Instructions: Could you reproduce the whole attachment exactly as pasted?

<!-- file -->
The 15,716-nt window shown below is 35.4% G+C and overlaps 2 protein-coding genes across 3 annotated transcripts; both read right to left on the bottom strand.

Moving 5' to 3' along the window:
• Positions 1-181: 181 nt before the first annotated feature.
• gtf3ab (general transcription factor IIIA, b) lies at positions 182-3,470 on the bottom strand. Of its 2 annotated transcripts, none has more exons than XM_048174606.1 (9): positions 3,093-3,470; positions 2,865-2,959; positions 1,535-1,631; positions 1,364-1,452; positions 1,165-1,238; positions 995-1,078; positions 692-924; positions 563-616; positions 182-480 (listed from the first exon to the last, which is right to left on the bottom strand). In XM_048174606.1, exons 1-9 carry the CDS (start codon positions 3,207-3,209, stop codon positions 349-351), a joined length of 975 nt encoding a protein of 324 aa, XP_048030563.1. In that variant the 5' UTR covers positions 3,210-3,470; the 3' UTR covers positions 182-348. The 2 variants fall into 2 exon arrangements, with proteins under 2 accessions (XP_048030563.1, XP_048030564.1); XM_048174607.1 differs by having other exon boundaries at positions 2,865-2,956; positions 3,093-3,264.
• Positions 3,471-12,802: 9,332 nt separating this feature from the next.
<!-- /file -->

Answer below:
The 15,716-nt window shown below is 35.4% G+C and overlaps 2 protein-coding genes across 3 annotated transcripts; both read right to left on the bottom strand.

Moving 5' to 3' along the window:
• Positions 1-181: 181 nt before the first annotated feature.
• gtf3ab (general transcription factor IIIA, b) lies at positions 182-3,470 on the bottom strand. Of its 2 annotated transcripts, none has more exons than XM_048174606.1 (9): positions 3,093-3,470; positions 2,865-2,959; positions 1,535-1,631; positions 1,364-1,452; positions 1,165-1,238; positions 995-1,078; positions 692-924; positions 563-616; positions 182-480 (listed from the first exon to the last, which is right to left on the bottom strand). In XM_048174606.1, exons 1-9 carry the CDS (start codon positions 3,207-3,209, stop codon positions 349-351), a joined length of 975 nt encoding a protein of 324 aa, XP_048030563.1. In that variant the 5' UTR covers positions 3,210-3,470; the 3' UTR covers positions 182-348. The 2 variants fall into 2 exon arrangements, with proteins under 2 accessions (XP_048030563.1, XP_048030564.1); XM_048174607.1 differs by having other exon boundaries at positions 2,865-2,956; positions 3,093-3,264.
• Positions 3,471-12,802: 9,332 nt separating this feature from the next.